The four would appear again on August 7 pending further investigation, said Brigadier Hangwani Mulaudzi.

Shumani Phaswana, 47, Wilson Mavhungu, 38, Thilivhali Mmulaudzi, 37, and Michael Sithole, 37, were arrested on Friday night in the Maremani Nature Conservancy.

They were allegedly found in possession of an unlicensed .458 calibre rifle and five rounds of ammunition.

Police were searching for a fifth man, believed to be a Mozambican national, who evaded police on Friday. He made off with an unknown number of rhino horns.

"The fifth suspect is still on the run and his whereabouts are being traced," said Mulaudzi.

Phaswana and Mavhungu were facing another charge of poaching and were out on R1500 bail each. They were expected to appear in the Mutale Magistrate's Court on July 24 in connection with this case.

 South African Press Association

Wednesday, July 17, 2013

Rhino Poaching News

16/07: (Houtboschrand) Contact was made with a group of armed suspected rhino poachers on their way back to Mozambique. During the contact, 1 suspect was fatally wounded, the 2nd suspect was arrested and the third managed to escape back into Moz. Firearm, ammo and poaching related equipment were recovered. Evidence suggests no rhino was killed during their incursion into KNP.

Monday, July 15, 2013

South African Government Concerned About Rhino Poaching

Environmental Affairs Minister Edna Molewa says if rhino poaching continues at its current rate, the South African rhino population will be close to extinction by 2026.

Molewa was speaking with CNN about the potential plans to auction off massive stockpiles of rhino horn.

The minister says government is considering the once off sale of some 16 400kg of its ivory stockpile in an attempt to alleviate the country's poaching problem.

Molewa says that government will not abandon its other tactics to combat poaching if the auction is implemented.

“It’s a matter of protecting our own heritage firstly. Secondly, it’s also a security issue. This is one of the things that actually undermine a security of a country. It shouldn’t happen. So for those two reasons we see this as a very serious matter.”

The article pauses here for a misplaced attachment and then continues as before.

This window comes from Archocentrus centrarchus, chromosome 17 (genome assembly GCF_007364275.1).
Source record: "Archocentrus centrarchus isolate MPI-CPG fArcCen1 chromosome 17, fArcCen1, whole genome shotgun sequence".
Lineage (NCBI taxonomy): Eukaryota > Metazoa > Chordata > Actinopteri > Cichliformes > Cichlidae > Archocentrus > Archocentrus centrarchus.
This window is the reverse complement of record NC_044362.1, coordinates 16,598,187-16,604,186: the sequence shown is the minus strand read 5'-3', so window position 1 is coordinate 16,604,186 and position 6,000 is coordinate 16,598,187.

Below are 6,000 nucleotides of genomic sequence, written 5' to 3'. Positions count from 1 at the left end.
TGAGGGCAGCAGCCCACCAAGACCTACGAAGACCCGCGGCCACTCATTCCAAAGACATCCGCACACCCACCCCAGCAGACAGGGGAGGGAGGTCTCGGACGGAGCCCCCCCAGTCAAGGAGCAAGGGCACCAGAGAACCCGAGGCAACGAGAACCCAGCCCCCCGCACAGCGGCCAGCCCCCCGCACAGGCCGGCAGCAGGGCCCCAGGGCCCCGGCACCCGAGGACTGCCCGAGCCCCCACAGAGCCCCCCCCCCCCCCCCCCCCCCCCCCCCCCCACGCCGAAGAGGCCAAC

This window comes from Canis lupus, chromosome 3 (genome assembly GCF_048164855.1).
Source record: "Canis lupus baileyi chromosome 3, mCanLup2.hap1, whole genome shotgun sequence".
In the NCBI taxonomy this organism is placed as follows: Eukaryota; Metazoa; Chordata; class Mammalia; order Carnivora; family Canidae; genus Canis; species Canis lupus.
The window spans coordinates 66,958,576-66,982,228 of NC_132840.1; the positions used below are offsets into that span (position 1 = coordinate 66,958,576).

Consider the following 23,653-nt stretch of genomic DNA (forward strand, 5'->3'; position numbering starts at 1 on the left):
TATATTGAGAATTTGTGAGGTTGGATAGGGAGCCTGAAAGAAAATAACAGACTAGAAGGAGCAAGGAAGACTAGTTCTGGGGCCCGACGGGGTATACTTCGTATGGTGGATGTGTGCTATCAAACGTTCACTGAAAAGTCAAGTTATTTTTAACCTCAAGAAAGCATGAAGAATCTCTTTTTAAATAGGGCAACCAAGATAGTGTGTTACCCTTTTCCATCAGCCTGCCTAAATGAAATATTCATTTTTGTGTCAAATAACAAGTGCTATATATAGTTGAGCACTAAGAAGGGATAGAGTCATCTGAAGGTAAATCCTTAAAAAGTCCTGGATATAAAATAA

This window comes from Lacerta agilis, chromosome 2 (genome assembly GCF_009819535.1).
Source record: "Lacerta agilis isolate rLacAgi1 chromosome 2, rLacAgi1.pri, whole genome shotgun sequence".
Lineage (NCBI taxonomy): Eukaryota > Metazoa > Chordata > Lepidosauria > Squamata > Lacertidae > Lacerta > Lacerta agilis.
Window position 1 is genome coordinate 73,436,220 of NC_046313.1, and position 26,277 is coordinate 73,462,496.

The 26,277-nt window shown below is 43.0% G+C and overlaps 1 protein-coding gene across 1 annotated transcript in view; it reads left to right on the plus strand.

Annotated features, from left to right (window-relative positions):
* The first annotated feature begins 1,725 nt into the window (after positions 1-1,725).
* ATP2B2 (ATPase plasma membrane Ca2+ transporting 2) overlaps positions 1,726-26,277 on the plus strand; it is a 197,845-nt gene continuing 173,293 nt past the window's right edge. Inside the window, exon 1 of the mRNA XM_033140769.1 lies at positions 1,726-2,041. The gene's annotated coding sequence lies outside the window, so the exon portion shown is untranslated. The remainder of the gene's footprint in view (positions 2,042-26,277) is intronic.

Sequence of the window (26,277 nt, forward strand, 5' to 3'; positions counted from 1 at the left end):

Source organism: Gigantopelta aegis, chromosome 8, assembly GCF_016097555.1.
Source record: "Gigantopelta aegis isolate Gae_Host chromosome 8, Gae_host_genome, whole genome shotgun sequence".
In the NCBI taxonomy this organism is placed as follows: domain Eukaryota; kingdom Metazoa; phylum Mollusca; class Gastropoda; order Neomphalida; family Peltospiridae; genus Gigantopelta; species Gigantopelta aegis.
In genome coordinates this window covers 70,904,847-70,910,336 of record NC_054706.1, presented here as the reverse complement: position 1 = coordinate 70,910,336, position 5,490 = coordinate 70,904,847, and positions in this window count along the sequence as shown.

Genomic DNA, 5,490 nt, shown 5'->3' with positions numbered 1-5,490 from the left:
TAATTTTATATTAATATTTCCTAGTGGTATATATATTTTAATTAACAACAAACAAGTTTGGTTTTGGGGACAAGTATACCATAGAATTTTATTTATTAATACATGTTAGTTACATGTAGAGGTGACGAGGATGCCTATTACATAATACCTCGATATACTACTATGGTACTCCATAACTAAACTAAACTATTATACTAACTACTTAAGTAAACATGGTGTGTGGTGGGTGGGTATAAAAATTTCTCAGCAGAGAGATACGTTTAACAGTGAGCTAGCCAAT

Over 300 rhino have been poached since January.

Rhino poaching is also fuelled by the huge demand in some Asian countries. They believe that rhino horn can cure anything.

There are currently international and local campaigns which are aimed at saving the rhino.

 Eyewitness News

Three Rhino Poachers Sentenced To Five Years Each

Three men have been jailed for five years each for rhino poaching in Polokwane, Limpopo police said on Thursday.

Mozambican nationals Augustus Nkuna, Foster Nyoni, and Manyanga Shiringa were sentenced on Wednesday by the Makhado Regional Court, Brigadier Hangwani Mulaudzi said.

"The trio were also handed a 12-month suspended sentence."

They were arrested in May last year after police caught them poaching rhinos at the Nwandeni Resort.

Meanwhile, on Wednesday evening, five alleged rhino poachers were arrested in Gravelotte after police received a tip-off.

"The five were planning to invade a private game farm and poach rhinos," said Mulaudzi.

Police confiscated a hunting rifle, two butcher knives and two vehicles.

The men were expected to appear in the Phalaborwa Magistrate's Court on Friday. Mulaudzi said the arrest of the five brought the number of people arrested for rhino poaching to eight this week. On Sunday, three men were arrested while they were en route to allegedly poach rhinos in Hoedspruit.

 South African Press Association

Friday, July 12, 2013

On Safari With Dean From 1 July to 12 July 2013

1 July 2013

clients went straight to the camp as the safari started at the Palaborwa section of the Kruger National Park.

2 July 2013

Route: Palaborwa Gate - Letaba for a break - Back to Camp

Animals seen were:

Impala, Elephant, Hyena, Giraffe, Buffalo, Leopard, Hippo and waterbuck.

3 July 2013

Route: Palaborwa Gate - S131 - Mopani for a break - Letaba - Sable Dam - Palaborwa Gate

Animals seen were:

Lots of Impala, Elephant (one herd totaled 150 elephants), Hippo, Buffalo, Black Backed Jackal, various bird species, Roan Antelope, Rhino, a Leopard kill, Waterbuck, Giraffe, Hyena, Baboons, Wildebeest.